Next, one or more wafers may be identified based on one or more predetermined rules (block 140). That is, based on a rule set, which may be developed by a user, one or more of the wafers of a given lot may be selected for further review, e.g., in a review tool. Note that the rule set includes one or more rules to be applied to the information provided to a system that performs the wafer identification. The rules of a rule set may include combinations of criteria. For example, one or more wafers of a lot may be selected based on a wafer ID or slot ID, while one or more other wafers may be selected based on defect pattern information. For example, a single wafer with the highest number of defects may be selected, in one embodiment. As another example, one or more wafers having a defect pattern that matches criteria in the rule set may be selected. These criteria may be, for example, defects in a given location in a wafer, e.g., near a notch of a wafer. Alternately, one or more wafers having a certain number of defects (e.g., greater than a threshold number) and further where at least some number of the defects are greater than a given defect size (e.g., corresponding to a size threshold) may be selected. Thus for example, one or more wafers may be selected based on wafer location selections, followed by defect count criterion.

In some embodiments, such selection may be performed by a wafer picker application in accordance with an embodiment of the present invention. Accordingly, such selection may be performed automatically and in real time, avoiding the need for manual intervention and furthermore reducing the amount of time required for such selection. In this way, an improved rate of data collection may be realized and furthermore yield learning may be enhanced by reducing the amount of manual intervention. As a result, the reduction in time between a defect pattern's first detection at inspection and an engineer determining a root cause of the source of the defect may reduce a number of lots exposed to the defect issue, in various embodiments.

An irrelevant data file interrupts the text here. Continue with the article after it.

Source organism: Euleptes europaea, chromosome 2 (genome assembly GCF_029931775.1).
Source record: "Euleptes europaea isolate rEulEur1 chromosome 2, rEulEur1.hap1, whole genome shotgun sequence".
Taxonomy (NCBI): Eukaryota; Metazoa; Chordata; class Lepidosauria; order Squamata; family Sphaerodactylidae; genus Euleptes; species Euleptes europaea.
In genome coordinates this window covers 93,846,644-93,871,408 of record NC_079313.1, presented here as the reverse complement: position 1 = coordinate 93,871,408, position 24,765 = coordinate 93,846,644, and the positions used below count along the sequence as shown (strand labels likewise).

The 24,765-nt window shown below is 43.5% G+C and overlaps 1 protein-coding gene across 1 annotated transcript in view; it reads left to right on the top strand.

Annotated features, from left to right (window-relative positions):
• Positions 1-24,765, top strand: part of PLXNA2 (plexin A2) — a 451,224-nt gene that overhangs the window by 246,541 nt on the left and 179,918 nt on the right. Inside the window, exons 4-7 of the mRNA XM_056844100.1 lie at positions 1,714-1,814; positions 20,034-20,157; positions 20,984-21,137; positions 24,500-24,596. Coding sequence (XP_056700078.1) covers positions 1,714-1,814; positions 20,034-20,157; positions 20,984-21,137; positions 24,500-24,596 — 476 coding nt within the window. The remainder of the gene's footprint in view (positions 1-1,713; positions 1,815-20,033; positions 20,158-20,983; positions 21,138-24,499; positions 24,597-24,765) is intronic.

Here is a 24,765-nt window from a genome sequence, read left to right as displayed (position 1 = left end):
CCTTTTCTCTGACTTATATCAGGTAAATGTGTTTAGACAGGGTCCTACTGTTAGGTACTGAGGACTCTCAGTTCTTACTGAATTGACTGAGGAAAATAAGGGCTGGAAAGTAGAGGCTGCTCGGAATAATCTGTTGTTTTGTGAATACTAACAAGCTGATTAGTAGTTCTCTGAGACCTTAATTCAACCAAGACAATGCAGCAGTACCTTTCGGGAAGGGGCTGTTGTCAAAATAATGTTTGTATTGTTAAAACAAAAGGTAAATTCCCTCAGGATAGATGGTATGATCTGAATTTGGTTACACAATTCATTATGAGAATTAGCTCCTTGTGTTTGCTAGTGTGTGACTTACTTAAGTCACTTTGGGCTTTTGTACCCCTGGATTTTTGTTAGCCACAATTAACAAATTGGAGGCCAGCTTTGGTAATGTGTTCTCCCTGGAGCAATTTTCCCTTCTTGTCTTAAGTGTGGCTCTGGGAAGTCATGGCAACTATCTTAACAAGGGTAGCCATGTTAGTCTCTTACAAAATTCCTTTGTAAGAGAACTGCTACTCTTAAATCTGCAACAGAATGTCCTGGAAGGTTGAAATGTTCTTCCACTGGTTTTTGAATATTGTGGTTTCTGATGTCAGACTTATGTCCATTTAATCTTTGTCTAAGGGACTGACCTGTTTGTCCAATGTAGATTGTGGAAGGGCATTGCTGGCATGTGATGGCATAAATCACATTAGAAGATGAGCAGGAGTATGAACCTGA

The wafer picker application may directly use the defect data obtained from an inspection tool to select wafers. In other implementations, the wafer picker application may use the yield analysis data. In still further embodiments, a combination of such data may be used. In any event, the wafer picker application may select the one or more wafers for further analysis. Further, the wafer picker application may store a file that includes information regarding the selected wafers. As an example, such a file may include identification information for each wafer, e.g., corresponding to a wafer ID and/or a slot ID or other such identifying information.

Still referring to FIG. 2, the identified wafers may be provided to a review tool (block 150). In various implementations, an entire wafer lot may be provided to the review tool, along with input information to enable the review tool to identify the wafer(s) selected for further analysis. The review tool may be controlled, e.g., by a station controller that receives the input information, which may correspond to an output file provided by the wafer picker application. This output file includes information regarding the wafer(s) selected for review. Accordingly, based on this file, the station controller or other controller of the review tool may cause review of the selected wafers. In other embodiments, only those selected wafers as determined by the wafer picker application, are provided to the review tool.